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Baroness Noakes: I raised the matter of the £120 million. Can the Minister clarify whether that £120 million that is included in the additional expenditure limit for 2001-02 relates to deficits that are carried forward; for example, £120 million borrowed from next year?

Lord Hunt of Kings Heath: I may have to write to the noble Baroness as I do not have the information about the specific figure that she has raised.

Baroness Noakes: I look forward to receiving that. This is an important area.

The questions raised by the noble Lord, Lord Clement-Jones, are extremely important. The Minister has suggested that it is in some way easy to parcel up a deficit and to attribute it to a primary care trust. I put it to him that there is no logical way of allocating a deficit that exists in one health authority between, say, three or four primary care trusts. Do the primary care trusts share equally in the deficit? Are some allocated larger amounts than others? If a health authority has a deficit at the end of the year, there is no logical way to allocate it to any one particular activity and to say which activity has borne the deficit. The noble Lord, Lord Clement-Jones, has raised some extremely important questions on that.

I ask the Minister to consider the matter again. He may like to write to us before Report stage about how that provision will work in practice as we have concerns about it. The noble Lord said that this will be a record year for resources, but I put it to him that the signs emerging from the NHS are that next year is already looking extremely tight. I understand that the early cut of the planning framework—nowadays called "SWAFF"—is showing almost as many tensions as there were this time last year. That round was regarded as an extremely difficult and bloody round of financial planning. That may not be a good basis on which to go forward into next year.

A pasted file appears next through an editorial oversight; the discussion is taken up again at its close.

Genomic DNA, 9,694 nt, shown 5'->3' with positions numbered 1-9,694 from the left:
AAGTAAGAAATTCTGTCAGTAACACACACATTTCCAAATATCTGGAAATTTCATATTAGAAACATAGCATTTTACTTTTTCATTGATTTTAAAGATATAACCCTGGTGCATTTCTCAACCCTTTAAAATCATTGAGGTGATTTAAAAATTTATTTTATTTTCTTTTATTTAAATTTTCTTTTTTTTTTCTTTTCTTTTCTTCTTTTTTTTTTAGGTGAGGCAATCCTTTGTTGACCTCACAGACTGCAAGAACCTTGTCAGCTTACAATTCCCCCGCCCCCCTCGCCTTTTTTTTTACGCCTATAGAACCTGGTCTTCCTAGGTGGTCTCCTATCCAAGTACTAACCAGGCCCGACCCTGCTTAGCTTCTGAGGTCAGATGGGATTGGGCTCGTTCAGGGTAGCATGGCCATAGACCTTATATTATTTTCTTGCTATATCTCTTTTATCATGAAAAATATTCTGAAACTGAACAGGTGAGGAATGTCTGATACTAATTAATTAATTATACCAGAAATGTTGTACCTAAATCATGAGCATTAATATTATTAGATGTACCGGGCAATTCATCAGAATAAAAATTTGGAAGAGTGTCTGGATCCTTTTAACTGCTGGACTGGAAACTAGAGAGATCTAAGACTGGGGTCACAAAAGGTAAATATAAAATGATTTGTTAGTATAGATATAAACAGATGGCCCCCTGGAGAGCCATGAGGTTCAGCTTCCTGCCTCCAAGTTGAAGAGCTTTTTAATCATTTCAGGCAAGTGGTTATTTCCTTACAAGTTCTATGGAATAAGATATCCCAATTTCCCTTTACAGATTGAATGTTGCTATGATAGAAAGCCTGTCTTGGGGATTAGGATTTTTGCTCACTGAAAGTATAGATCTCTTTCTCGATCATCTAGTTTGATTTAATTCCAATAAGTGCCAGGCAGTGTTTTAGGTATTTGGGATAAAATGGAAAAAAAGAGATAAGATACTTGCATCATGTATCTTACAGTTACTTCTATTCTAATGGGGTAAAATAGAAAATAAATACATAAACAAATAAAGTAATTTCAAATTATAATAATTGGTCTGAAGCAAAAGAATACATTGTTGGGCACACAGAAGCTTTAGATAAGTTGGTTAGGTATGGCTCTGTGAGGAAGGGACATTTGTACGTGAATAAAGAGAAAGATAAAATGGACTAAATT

10.30 p.m.

Lord Hunt of Kings Heath: This is the time of year for noises and squeals from the health service, because this is the time of year when the health service is trying to reach agreement on the SWAFF round. I suspect that, whatever amount of resource one might give to the health service, there will always be squeals at this time of year. I think that the noble Baroness herself will remember the process all too clearly.

Baroness Noakes: I do remember the process. I was merely remarking that people in the NHS are not saying, "Oh, what a lot of money we've got!" Until we see the end of that process, I think that we might have to take with a pinch of salt the Minister's assertion that there will be so much money sloshing round next year that a few deficits will not make much difference.

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Basically, however, the Minister has confirmed to us that PCTs will have to pick up the sins of their forebears. I know that that will be a considerable disappointment to PCTs, who will find it difficult to know how to start their life with a deficit, even if they do not know how that deficit is to be calculated.

Lord Hunt of Kings Heath: Surely this is no different from any other restructuring in the health service when successor bodies take on the assets and liabilities of their predecessors. This is a normal process of structural change in the health service. Moreover, it seems to me that it would be wrong to wipe the slate clean. If we were to do that, surely we would be rewarding areas that have benefited from spending in excess of what we regard as their fair share. It would also send out the wrong signals to primary care trusts about the need to exercise financial discipline in the future. Surely this is the only sensible way in which to go forward.

Baroness Noakes: There are two ways forward. The first is to say that we shall give these new organisations a clean slate to begin with, and the second is to attribute a history from the previous organisation. Each is logical, and each has advantages and disadvantages which have been considered in previous reorganisations. There are two ways to proceed, and some PCTs will be disappointed at the Government's line.

We would like to think again about the issue. We should be grateful if the Minister will provide the additional information that he has undertaken to provide. Meanwhile, I beg leave to withdraw the amendment.

Amendment, by leave, withdrawn.

[Amendments Nos. 67 and 68 not moved.]

Baroness Noakes moved Amendment No. 69:

    Page 10, line 7, leave out "may" and insert "must"

The noble Baroness said: In moving this amendment, with leave, I shall also speak to Amendments Nos. 70, 71, 72 and 82. This group of amendments generally concerns payments to primary care trusts under the powers in Section 97C of the 1977 Act as inserted by Clause 8 of this Bill, while Amendment No. 82 deals with the corresponding amendment for Wales to Clause 9.